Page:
With attorneys and staff worldwide, Bryan Cave often makes the news. Recent media mentions of attorneys in the Financial Institutions group include:
Blanchard in Atlanta Business Chronicle
Atlanta Partner Jerry Blanchard was quoted Nov. 4 in the Atlanta Business Chronicle in connection with a resurgence of energy from Georgia banks. The state has suffered numerous bank failures, and even those that did not go under have in large part been hibernating during the recession. But now they are starting to look for capital again, he said. “To the extent that everybody has been looking for light at the end of the tunnel, this is a little light,” Blanchard said.
Klingler in Banker & Tradesman.
Atlanta Associate Robert Klingler was quoted extensively Oct. 18 in Banker & Tradesman on the good and bad that small banks have seen since accepting TARP funds. Banker & Tradesman is a banking trade publication out of Massachusetts.
Moeling in American Banker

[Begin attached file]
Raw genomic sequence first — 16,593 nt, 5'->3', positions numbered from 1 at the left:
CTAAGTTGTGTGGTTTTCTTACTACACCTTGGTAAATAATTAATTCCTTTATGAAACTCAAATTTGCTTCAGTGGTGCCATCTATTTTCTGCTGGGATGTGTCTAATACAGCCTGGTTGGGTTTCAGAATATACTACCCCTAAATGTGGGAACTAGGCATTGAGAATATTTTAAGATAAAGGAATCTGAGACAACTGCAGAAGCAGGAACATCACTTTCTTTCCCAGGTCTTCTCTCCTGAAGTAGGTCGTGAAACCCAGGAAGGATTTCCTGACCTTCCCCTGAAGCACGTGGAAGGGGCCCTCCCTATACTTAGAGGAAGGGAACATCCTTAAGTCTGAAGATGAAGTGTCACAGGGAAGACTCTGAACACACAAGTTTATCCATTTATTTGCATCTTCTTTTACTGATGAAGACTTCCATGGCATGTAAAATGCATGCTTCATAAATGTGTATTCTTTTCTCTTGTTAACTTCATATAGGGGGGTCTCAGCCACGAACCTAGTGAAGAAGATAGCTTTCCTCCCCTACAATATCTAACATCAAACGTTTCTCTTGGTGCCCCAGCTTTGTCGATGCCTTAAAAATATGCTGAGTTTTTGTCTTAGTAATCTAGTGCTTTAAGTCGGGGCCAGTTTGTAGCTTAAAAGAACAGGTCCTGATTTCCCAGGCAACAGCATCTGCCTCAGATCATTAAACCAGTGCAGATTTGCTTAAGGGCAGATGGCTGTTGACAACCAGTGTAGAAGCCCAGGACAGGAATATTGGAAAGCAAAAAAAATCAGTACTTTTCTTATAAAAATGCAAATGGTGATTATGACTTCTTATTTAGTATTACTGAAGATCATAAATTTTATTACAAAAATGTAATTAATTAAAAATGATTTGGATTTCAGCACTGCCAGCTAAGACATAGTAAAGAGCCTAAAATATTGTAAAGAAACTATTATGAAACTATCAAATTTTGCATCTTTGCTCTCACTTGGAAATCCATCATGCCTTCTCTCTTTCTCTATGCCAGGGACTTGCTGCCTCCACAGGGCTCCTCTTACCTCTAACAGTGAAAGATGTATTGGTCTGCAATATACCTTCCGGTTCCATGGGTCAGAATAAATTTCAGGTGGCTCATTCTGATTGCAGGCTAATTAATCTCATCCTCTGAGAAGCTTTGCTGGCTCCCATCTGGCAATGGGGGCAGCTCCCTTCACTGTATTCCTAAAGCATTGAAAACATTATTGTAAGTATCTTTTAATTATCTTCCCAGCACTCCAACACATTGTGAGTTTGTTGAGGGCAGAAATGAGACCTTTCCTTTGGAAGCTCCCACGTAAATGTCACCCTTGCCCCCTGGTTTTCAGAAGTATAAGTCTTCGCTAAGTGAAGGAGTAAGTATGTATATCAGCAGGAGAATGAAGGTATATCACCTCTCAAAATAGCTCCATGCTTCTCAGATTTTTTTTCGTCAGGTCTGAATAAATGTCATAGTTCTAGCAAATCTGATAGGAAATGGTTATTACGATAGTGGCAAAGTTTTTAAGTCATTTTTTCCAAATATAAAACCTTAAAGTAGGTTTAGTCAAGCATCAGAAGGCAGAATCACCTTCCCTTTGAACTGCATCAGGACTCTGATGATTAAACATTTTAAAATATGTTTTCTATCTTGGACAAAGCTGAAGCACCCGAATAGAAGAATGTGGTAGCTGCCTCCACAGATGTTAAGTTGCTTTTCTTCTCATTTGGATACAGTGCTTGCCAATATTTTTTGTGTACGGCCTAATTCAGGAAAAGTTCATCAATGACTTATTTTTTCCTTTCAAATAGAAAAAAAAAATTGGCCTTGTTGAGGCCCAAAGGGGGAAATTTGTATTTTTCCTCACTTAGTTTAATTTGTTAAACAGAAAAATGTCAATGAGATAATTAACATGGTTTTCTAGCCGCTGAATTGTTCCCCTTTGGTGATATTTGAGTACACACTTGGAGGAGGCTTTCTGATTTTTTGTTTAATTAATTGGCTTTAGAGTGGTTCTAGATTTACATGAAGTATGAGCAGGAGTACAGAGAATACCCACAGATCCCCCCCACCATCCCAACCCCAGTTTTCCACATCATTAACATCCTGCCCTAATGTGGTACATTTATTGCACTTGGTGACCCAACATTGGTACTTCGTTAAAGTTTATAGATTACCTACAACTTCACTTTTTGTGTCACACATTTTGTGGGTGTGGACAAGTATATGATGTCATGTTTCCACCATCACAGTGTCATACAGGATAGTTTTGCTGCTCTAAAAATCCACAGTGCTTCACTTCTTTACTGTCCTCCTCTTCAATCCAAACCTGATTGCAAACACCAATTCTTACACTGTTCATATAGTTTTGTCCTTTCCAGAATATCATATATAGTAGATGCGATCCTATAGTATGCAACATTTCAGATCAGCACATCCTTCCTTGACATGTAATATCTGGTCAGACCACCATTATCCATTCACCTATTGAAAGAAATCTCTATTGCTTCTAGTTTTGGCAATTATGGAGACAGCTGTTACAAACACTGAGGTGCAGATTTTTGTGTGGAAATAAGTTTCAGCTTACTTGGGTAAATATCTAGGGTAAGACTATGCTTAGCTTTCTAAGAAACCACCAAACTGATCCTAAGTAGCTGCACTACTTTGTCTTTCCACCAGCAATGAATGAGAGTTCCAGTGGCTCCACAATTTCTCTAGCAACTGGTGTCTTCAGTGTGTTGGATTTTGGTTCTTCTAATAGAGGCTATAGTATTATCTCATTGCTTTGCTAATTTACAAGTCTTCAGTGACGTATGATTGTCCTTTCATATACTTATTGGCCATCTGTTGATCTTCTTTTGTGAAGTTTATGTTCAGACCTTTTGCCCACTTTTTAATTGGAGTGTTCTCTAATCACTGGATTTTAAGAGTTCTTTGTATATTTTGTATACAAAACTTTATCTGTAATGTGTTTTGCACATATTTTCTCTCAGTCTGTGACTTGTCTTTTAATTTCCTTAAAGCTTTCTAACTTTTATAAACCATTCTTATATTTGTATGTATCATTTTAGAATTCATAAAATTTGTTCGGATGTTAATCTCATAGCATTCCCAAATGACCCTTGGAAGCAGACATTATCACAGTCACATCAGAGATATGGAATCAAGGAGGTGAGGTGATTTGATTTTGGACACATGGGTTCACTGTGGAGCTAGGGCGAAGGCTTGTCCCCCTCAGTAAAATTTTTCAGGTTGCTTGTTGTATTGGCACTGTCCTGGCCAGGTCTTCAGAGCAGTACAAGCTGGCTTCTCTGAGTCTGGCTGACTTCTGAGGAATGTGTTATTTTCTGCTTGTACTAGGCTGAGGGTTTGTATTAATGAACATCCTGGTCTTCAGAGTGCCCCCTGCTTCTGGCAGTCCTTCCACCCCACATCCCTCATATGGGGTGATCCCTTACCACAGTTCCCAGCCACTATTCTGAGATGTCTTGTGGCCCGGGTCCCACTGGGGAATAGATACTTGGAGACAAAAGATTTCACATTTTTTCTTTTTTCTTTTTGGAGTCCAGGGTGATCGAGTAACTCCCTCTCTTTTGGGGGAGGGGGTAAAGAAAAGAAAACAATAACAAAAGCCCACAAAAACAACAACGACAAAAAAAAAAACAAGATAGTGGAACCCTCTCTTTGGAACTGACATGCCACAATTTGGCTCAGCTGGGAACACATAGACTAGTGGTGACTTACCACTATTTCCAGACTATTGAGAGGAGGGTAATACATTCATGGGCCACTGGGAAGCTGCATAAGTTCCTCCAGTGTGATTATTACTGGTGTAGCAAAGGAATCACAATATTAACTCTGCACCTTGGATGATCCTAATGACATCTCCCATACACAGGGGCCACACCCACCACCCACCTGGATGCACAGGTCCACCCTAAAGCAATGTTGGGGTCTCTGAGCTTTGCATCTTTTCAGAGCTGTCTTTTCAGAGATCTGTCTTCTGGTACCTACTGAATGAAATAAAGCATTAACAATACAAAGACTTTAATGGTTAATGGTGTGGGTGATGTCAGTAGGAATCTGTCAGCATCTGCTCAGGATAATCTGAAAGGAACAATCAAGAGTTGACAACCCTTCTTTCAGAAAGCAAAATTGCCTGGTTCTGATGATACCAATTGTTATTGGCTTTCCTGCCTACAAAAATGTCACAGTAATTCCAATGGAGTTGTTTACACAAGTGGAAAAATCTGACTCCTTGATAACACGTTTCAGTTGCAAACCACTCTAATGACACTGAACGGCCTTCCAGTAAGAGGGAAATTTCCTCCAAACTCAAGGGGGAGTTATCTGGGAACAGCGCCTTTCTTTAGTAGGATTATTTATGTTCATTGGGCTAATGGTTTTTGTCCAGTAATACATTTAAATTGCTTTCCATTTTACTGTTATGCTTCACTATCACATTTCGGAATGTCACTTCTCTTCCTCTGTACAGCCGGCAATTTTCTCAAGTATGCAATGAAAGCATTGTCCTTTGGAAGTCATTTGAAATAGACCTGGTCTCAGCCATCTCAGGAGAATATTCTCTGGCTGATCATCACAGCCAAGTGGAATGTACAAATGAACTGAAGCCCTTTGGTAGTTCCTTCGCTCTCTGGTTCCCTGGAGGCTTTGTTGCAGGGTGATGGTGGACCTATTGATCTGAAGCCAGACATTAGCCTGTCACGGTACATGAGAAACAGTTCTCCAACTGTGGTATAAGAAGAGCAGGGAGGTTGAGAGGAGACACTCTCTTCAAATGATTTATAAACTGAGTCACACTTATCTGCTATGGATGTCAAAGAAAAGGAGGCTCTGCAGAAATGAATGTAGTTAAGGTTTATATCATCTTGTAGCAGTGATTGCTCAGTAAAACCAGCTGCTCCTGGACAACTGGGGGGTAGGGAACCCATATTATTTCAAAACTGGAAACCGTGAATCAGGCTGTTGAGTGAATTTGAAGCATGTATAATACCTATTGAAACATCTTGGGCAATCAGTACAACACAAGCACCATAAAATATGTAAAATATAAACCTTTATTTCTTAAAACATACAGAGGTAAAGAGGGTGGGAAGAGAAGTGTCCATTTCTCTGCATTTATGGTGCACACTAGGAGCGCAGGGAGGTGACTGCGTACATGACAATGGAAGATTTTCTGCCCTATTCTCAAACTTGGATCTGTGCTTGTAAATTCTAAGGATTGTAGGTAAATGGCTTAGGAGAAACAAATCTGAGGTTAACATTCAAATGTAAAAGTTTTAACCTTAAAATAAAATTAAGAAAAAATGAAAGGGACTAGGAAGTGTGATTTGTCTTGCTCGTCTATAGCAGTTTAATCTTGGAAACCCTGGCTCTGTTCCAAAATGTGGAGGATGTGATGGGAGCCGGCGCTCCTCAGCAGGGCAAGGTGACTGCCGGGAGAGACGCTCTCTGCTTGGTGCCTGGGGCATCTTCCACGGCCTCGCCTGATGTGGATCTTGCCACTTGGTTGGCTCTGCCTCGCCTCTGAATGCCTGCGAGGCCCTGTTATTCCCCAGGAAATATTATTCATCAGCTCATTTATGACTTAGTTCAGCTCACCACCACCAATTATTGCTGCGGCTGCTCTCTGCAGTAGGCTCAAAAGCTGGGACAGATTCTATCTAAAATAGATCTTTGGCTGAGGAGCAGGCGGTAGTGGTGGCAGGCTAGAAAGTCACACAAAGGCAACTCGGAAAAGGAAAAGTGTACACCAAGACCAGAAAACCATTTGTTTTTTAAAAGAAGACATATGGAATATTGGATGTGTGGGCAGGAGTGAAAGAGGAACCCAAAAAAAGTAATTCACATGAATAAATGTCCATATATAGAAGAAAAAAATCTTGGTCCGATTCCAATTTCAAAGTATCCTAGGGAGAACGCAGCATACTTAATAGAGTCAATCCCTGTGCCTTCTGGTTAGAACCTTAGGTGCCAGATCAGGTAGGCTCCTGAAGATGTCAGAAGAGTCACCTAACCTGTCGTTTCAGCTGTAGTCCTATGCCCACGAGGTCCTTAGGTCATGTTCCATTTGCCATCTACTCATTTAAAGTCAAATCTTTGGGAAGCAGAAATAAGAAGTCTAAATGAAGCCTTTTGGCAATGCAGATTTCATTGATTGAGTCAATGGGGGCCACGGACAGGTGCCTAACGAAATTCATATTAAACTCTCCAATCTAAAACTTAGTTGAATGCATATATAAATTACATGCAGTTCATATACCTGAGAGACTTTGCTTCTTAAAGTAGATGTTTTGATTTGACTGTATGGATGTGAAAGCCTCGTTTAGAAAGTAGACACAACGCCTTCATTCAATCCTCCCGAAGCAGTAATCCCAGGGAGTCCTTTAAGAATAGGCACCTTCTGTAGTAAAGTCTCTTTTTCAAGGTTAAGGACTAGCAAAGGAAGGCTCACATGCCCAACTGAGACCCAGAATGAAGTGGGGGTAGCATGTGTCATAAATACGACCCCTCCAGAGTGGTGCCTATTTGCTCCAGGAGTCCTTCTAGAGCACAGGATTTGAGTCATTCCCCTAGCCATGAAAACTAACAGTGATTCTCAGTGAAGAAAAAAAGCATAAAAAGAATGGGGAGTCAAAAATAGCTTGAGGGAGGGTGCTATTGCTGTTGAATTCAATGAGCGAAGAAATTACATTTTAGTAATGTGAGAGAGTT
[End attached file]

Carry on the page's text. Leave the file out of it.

Atlanta Partner Walt Moeling was quoted Nov. 4 by American Banker concerning an announcement by our client Brand Group Holdings Inc. that it will raise up to $200 million through affiliates of Carlyle Group, Stephens Group LLC and Nonami LLC, owned by the Cousins family in Atlanta. Analysts say the deal is the first time in years that private equity has made a big traditional investment in Georgia, rather than using shelf charters or failed banks. “We haven’t had a significant infusion of capital in any Atlanta-based community bank in three years, essentially,” Moeling said. “The banks that are still standing may be battered and bruised but, by God, they’re still standing and the biggest hits have been taken.” Click here to read the article, republished by Bank Investment Consultant. He also was quoted Oct. 27 by American Banker on Ameris Bank, one of the few homegrown banks in Georgia to have bid successfully on multiple failed banks. Ameris just made its fourth failed-bank purchase in the past year – notable given that Ameris has had eight consecutive quarters of net losses largely owing to credit deterioration in real estate-related loans. Analysts say the bank has become a serial acquirer by proving it can handle these takeovers in its recession-battered market.